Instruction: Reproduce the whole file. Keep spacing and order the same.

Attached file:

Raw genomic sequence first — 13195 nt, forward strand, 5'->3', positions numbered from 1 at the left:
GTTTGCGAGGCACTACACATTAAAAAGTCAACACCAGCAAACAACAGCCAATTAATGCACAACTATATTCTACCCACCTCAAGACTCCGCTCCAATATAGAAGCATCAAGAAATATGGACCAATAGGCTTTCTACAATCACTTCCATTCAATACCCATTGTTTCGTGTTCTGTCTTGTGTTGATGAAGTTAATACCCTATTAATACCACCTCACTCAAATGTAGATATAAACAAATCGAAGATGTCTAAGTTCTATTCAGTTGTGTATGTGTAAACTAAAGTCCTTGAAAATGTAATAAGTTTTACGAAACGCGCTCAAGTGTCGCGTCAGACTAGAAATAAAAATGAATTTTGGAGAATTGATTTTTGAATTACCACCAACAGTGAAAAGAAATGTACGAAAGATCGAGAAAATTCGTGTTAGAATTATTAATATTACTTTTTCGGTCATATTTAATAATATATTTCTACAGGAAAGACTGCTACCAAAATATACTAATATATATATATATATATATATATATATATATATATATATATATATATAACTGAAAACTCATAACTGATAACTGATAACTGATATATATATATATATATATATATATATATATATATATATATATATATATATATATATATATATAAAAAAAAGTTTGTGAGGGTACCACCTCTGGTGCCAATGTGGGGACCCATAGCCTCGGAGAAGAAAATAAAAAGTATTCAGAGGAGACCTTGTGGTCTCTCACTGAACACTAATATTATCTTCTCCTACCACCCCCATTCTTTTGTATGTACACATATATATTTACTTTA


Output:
Raw genomic sequence first — 13195 nt, forward strand, 5'->3', positions numbered from 1 at the left:
GTTTGCGAGGCACTACACATTAAAAAGTCAACACCAGCAAACAACAGCCAATTAATGCACAACTATATTCTACCCACCTCAAGACTCCGCTCCAATATAGAAGCATCAAGAAATATGGACCAATAGGCTTTCTACAATCACTTCCATTCAATACCCATTGTTTCGTGTTCTGTCTTGTGTTGATGAAGTTAATACCCTATTAATACCACCTCACTCAAATGTAGATATAAACAAATCGAAGATGTCTAAGTTCTATTCAGTTGTGTATGTGTAAACTAAAGTCCTTGAAAATGTAATAAGTTTTACGAAACGCGCTCAAGTGTCGCGTCAGACTAGAAATAAAAATGAATTTTGGAGAATTGATTTTTGAATTACCACCAACAGTGAAAAGAAATGTACGAAAGATCGAGAAAATTCGTGTTAGAATTATTAATATTACTTTTTCGGTCATATTTAATAATATATTTCTACAGGAAAGACTGCTACCAAAATATACTAATATATATATATATATATATATATATATATATATATATATATATATATAACTGAAAACTCATAACTGATAACTGATAACTGATATATATATATATATATATATATATATATATATATATATATATATATATATATATATATATATAAAAAAAAGTTTGTGAGGGTACCACCTCTGGTGCCAATGTGGGGACCCATAGCCTCGGAGAAGAAAATAAAAAGTATTCAGAGGAGACCTTGTGGTCTCTCACTGAACACTAATATTATCTTCTCCTACCACCCCCATTCTTTTGTATGTACACATATATATTTACTTTA